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Workers deserve right to switch off when they clock off

19 June 2024 By ASU

The Australian Services Union will today appear at the Fair Work Commissions about implementing the right to disconnect across industries.

The union will urge the Fair Work Commission to include the term “Right to Disconnect” in all modern awards and to give practical guidance to employers on how to deliver the new right in workplaces.

The new right should give workers more control over their personal time – not only ensuring reasonable limits around working times, but also including protection from unfair rostering practices, which require workers to monitor for unplanned roster changes in their personal time.

ASU National Secretary Robert Potter said the union’s recent National Airlines Conference saw 100 delegates endorse their new campaign ‘Standing our Ground’ to address roster justice as part of the right to disconnect.

“We know that the inability to disconnect from work is having serious negative effects on workers' lives, with 72% experiencing poor mental health as a consequence.

“Enshrining the right to disconnect is an opportunity to set the system right for a modern workplace, giving people their lives back.

“Keeping workers on tenterhooks about their roster undermines the right to disconnect. Just in time rostering means workers must constantly monitor their phones in case they miss a shift change, interrupting their personal time.

“Shift changes often come late at night or during rest periods after night shift – this must stop with the right to disconnect.

“Our members have had their shifts changed while on annual leave, sick leave and carers leave. This means that members cannot relax, recuperate or disconnect from work.”

The ASU will use case studies to demonstrate the importance of this issue in the Fair Work consultations. For example, the Airlines Award allows employers to roster workers on night shift for six consecutive days. They are only obliged to give the worker a single day off after 6 nights. Without a right to disconnect, the worker then must spend their day off checking their phone for shift changes on the next day’s work.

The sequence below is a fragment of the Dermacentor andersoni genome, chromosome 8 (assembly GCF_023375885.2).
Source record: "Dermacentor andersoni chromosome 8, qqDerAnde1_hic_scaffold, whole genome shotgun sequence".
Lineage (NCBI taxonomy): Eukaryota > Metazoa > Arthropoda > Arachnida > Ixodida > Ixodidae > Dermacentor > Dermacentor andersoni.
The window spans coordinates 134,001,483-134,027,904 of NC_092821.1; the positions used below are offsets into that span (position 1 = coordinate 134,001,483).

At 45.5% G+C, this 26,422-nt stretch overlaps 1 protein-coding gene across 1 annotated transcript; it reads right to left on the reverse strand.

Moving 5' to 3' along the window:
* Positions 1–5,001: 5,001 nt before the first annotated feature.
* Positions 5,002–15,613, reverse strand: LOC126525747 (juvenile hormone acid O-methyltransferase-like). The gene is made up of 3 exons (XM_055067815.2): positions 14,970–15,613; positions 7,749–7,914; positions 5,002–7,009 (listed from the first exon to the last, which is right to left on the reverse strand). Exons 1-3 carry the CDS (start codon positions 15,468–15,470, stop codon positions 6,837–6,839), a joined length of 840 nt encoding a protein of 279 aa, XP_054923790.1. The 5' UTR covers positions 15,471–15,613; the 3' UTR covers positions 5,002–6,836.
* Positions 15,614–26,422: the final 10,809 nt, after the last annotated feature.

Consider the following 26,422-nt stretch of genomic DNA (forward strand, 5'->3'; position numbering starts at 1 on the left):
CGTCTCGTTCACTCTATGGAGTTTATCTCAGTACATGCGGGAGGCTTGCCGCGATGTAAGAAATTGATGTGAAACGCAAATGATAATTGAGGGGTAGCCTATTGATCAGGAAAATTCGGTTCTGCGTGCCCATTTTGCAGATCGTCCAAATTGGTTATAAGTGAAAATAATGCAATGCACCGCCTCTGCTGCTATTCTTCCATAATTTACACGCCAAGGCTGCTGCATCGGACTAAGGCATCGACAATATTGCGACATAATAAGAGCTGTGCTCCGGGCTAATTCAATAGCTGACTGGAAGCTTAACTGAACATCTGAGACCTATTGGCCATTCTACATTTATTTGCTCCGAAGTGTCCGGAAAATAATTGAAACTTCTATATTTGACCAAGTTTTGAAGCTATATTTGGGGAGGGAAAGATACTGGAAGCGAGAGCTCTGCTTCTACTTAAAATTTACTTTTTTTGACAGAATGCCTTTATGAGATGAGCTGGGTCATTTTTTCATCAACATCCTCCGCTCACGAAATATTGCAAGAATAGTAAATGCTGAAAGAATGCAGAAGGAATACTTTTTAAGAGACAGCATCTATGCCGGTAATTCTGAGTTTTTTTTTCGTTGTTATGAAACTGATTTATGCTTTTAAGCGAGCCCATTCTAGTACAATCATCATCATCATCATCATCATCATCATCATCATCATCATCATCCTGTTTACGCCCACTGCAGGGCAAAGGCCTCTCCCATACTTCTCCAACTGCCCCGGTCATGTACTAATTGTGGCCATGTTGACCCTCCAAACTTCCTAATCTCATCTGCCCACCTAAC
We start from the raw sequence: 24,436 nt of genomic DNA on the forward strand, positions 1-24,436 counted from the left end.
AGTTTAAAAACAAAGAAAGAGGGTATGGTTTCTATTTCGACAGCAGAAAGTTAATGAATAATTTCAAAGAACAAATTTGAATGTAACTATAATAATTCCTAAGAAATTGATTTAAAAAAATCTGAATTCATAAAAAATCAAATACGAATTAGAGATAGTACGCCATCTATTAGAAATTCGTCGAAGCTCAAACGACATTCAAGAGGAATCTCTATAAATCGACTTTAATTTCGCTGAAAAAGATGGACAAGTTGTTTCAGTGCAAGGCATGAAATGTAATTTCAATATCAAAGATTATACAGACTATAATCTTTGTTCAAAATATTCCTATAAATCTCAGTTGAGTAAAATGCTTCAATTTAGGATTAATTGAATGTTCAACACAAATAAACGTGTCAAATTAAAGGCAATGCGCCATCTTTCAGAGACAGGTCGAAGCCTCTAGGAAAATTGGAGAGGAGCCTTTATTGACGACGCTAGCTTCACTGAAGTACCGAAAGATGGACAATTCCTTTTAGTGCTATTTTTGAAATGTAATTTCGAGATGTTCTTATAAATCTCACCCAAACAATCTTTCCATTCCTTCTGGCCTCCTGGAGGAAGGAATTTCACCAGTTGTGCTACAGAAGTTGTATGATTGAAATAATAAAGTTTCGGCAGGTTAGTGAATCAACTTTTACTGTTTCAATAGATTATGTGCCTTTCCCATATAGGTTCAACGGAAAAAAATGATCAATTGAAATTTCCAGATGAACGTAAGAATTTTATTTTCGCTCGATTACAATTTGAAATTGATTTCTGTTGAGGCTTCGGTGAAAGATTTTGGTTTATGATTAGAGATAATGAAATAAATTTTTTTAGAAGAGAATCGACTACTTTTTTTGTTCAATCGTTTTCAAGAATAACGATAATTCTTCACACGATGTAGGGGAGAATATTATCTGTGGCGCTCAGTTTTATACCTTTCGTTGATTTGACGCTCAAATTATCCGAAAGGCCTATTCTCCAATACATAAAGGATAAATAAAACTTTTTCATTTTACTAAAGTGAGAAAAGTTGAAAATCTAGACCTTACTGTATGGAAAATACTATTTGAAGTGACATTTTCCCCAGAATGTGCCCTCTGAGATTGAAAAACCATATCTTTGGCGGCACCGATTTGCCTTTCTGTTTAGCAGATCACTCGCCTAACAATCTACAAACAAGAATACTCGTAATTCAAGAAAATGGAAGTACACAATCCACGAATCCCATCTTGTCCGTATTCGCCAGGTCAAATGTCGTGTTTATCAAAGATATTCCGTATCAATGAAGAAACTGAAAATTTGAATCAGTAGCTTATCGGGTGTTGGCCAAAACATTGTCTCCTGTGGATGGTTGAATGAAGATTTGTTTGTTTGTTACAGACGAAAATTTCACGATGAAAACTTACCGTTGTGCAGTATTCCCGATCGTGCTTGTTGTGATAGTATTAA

“Qantas and Virgin Australia exploit loose rostering rules to make regular, short notice changes to rosters for frontline customer service and operational staff.

“This isn’t about covering sick leave or unexpected absences. Qantas and Virgin use just in time rostering practices to maximise profits at the expense of workers health and wellbeing.

“These are the unreasonable expectations that the right to disconnect was designed to stamp out and we need to make sure the implementation takes account of this practice.

“Big companies like Qantas and Virgin can and should plan their operations so that staff know when they are working well in advance. They should implement practices to minimise disruption to employees recuperating after working.”

Mr Potter said administrative and clerical workers were another example of workforces significantly impacted by the blurring of work and home boundaries.

“Our research shows that 7 in 10 administrative workers take work related calls or check emails outside work hours. People deserve the right to clock off and switch off at the end of their shift.”

The ASU has previously made a submission to the Modern Awards Review seeking an overhaul of the current rostering system in the airline industry and urging the Commission to adopt enhanced protections for workers and correct inequities in the system.

The submission calls for an industry minimum standard to include a minimum 28 days’ forward rostering with a 14-day notice period for changes. It also seeks overtime compensation for work outside the notified roster, greater downtime for workers with a limit of five consecutive workdays without a day’s break, and a daily maximum working time limit of twelve hours.

“We all deserve to spend quality, uninterrupted time with family and friends, care for our loved ones, enjoy hobbies, exercise, and rest, which means clocking off and switching off.”

Contact Details
Name: Rebecca Urban
Telephone: 0411 790 304